Applications are allowed to be interrupted by signals while waiting for the result of a remote procedure call. When a signal interruption occurs, because the execution result of the remote procedure call is not obtained, the states of the client and the server may be inconsistent. For example, the lock operation has been successfully executed on the server, but the client does not know this situation. This requires the client to do extra work to restore the state to the server. The following briefly analyzes the process of obtaining file locks after being interrupted by signals to illustrate the consistent design of the NFS protocol implementation level.
Through the process of obtaining NFSv4 file locks, it can be seen that NFSv4 will eventually call the _nfs4_do_setlk() function to initiate an RPC operation when obtaining a file lock, and finally call nfs4_wait_for_completion_rpc_task() to wait. The following is the relevant code:

5684 static int _nfs4_do_setlk(struct nfs4_state state, int cmd, struct file_lock fl, int recovery_type)
5685 {

5718 task = rpc_run_task(&task_setup_data);
5719 if (IS_ERR(task))
5720 return PTR_ERR(task);
5721 ret = nfs4_wait_for_completion_rpc_task(task);
5722 if (ret == 0) {
5723 ret = data->rpc_status;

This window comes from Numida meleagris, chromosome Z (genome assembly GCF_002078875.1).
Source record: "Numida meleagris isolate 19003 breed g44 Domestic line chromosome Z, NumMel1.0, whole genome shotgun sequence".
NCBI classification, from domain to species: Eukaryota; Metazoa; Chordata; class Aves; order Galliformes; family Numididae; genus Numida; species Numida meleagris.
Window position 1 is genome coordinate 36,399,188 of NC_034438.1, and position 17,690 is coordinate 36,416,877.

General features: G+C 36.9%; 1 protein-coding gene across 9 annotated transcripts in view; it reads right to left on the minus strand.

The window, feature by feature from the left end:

5724 if (ret)
5725 nfs4_handle_setlk_error(data->server, data->lsp,
5726 data->arg.new_lock_owner, ret);
5727 } else
5728 data->cancelled = 1;

By analyzing the implementation of nfs4_wait_for_completion_rpc_task(), it can be seen that when ret < 0, it indicates that the process of acquiring the lock is signaled, and the canceled member record of struct nfs4_lockdata is used. Continue to look at the callback function nfs4_lock_release() when the rpc_task is released after completion:

As can be seen from the code in the red box above, when nfs4_lock_release() detects that there is a signal interruption, it will call the nfs4_do_unlck() function to try to release the file lock that may be successfully obtained. Note that the nfs_free_seqid() function is not called at this time to release the held nfs_seqid. This is for:
1) Ensure that there will be no concurrent lock or release operations initiated by the user during the process of correcting the state, simplifying the implementation;
2) Ensure that the UNLOCK operation in hard mode will only be sent after the LOCK operation returns, ensuring that the acquired lock can be released;
Through the above method, the client can effectively guarantee the final consistency of the lock status of the client and the server after the signal is interrupted, but it is also at the cost of losing part of the availability.

File lock is a basic feature natively supported by the file system. As a shared file system, NAS has to face the problem of consistency of lock status views between the client and the server. NFSv4.0 solves this problem to a certain extent. Of course, the pace of technological advancement It will not stop, and the update iteration of NFS will not stop, and there will be more expectations for NFS in the future.